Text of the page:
2. amateurviking says:

    The way the concept for GAME_JAM went from interesting-sounding ‘fly on the wall’-style docu about game dev to awful-sounding fake-reality bullshit still kind of blows my mind. The titanic arseholiness of the (as reported) principle antagonist is absolutely breathtaking also.

    • Rizlar says:

      Indeed, the Indie Statik article wasn’t even dated April 1st! The idea of those taking part saying ‘fuck you’ and walking away from a falsely negative, corporate, money-grubbing, ‘reality’ TV production fills me with joy.

    • tikey says:

      I think that if they want to salvage something from this disaster they (the production companies) should make a documentary about what happened and what when wrong, talk to the devs, show the positive side of the whole ordeal (the tightness and correctness of the indie community). It’d be interesting and a good opportunity to make something good out of this.

      • darkChozo says:

        There’s talk on the Twitterverse about trying to organize something that is basically GAME_JAM minus the corporate overhead (not the Devolver thing, this is new). Should be interesting.

        • SD says:

          I think that tikey is talking about the concept of making a documentary about the failed jam itself, from the footage shot along the way, an idea that I agree with whole-heartedly. That, as opposed to Quinn’s idea for a “rebel jam” (or whatever it is to be called), which I’m also quite interested in.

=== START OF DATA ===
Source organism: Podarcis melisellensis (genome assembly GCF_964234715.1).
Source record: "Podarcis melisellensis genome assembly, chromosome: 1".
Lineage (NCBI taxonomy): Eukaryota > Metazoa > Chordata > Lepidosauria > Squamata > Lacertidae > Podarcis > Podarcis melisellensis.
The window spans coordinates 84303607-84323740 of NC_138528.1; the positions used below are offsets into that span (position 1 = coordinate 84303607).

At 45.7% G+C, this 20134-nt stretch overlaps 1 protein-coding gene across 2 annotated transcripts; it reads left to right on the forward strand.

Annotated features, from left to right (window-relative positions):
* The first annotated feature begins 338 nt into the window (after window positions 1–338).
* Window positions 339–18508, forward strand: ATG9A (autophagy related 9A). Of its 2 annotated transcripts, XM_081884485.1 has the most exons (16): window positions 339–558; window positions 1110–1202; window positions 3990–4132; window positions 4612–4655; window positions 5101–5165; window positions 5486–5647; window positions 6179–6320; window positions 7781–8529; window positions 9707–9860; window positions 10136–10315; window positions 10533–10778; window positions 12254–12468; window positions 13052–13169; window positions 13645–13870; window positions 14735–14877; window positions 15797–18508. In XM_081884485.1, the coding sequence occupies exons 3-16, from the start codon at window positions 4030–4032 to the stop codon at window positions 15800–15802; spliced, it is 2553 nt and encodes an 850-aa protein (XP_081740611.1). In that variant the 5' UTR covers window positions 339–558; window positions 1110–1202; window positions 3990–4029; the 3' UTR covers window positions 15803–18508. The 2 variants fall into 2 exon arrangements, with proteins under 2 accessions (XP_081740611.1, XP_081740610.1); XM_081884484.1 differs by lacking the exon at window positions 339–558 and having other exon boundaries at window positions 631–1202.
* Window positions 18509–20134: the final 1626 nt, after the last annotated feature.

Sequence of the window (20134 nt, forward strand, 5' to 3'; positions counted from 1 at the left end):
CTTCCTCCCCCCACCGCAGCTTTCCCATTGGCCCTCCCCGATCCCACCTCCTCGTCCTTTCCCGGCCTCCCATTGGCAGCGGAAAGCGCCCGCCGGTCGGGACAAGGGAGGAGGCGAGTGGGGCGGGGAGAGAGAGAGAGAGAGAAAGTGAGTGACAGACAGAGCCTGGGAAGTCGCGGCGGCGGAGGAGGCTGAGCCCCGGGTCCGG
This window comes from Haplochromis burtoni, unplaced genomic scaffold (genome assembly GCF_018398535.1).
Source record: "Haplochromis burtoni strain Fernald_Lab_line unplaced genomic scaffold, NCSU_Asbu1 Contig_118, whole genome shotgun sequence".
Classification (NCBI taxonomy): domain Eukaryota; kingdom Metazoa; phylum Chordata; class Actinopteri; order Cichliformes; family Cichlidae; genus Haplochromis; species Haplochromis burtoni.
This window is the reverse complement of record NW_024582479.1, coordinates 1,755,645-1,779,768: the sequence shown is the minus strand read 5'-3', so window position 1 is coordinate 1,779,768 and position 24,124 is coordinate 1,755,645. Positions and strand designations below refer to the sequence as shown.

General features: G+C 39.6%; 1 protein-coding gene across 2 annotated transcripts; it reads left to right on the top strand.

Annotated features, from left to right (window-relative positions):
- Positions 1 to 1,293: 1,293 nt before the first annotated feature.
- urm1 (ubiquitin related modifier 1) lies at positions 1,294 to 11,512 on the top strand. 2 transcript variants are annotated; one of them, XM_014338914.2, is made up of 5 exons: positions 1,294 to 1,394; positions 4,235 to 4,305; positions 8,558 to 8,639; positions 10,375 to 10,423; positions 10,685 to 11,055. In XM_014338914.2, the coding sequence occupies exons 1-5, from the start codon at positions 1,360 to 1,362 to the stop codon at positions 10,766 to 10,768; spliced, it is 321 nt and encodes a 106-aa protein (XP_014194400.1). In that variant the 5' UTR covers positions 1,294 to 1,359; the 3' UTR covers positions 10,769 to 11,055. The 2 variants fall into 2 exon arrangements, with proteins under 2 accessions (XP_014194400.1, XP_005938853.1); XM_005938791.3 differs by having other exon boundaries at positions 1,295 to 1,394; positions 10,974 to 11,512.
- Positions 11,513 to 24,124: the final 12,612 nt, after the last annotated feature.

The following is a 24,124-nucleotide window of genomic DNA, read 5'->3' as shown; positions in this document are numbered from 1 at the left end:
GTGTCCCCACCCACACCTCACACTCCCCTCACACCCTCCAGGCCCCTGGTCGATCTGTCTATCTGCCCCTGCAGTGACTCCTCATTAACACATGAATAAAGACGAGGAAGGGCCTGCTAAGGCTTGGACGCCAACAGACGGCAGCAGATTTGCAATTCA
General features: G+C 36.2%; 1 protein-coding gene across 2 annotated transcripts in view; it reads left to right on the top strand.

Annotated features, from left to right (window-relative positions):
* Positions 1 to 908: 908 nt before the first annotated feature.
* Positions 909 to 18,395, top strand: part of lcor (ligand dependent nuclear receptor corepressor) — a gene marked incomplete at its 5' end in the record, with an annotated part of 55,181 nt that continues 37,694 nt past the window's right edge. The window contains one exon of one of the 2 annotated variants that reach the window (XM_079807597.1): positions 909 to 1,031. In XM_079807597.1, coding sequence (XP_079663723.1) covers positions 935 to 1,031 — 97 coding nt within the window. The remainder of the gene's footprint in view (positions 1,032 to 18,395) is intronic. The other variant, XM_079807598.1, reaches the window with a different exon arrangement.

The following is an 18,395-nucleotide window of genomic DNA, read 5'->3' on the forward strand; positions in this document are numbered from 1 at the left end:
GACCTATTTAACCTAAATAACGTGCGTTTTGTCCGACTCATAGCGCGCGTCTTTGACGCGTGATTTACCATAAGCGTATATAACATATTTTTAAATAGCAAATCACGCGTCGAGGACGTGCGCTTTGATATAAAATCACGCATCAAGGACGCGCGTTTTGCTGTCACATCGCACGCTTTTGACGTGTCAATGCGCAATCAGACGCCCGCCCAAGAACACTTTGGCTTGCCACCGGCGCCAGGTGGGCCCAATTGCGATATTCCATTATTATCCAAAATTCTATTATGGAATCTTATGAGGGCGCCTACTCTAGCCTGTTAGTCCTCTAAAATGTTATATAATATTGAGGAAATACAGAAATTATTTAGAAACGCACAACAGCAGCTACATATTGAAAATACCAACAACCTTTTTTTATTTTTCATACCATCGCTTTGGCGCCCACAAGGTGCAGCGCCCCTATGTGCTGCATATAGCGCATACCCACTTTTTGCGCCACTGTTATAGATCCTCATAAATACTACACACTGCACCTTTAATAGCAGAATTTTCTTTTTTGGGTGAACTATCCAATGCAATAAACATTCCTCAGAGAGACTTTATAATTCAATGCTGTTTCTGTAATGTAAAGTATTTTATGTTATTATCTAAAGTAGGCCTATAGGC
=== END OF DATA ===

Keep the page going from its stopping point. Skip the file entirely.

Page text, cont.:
3. jarowdowsky says:

    I’m reminded of BBC 2’s attempt to recreate the Stanford prison experiment. In the end the guards and prisoners rejected their roles, formed a commune and started to share booze and smokes before the TV company shut it down and explained they weren’t doing it right…

    • Gap Gen says:

      There are a bunch of criticisms of the original experiment, so it’s not 100% surprising that not all humans are sociopaths when given authority.

    • RagingLion says:

      Oh man, I remember that. And loved it. That really was quite the thing to behold and I found it all completely fascinating.

    • HadToLogin says:

      Sounds intriguing, Question: did someone from participants knew what they were doing – which means they could “sabotage” it from the very start?

    • natendi says:

      I remember that, didn’t they try to make a massive deal whenever one of the prisoners/guards had an argument or when something slightly disruptive happened in a vain attempt to show the experiment ‘working’?

  4. Laurentius says:

    If they wanted drama they should have invited “game journalists” and “game critiques” .

    • Ahkey says:

      How about “brand promoters” and “TV producers”?

      They’d have everything they need all ready to go.

    • RedViv says:

      Bath Brother. The Avon Shore. Something something.

      • Gap Gen says: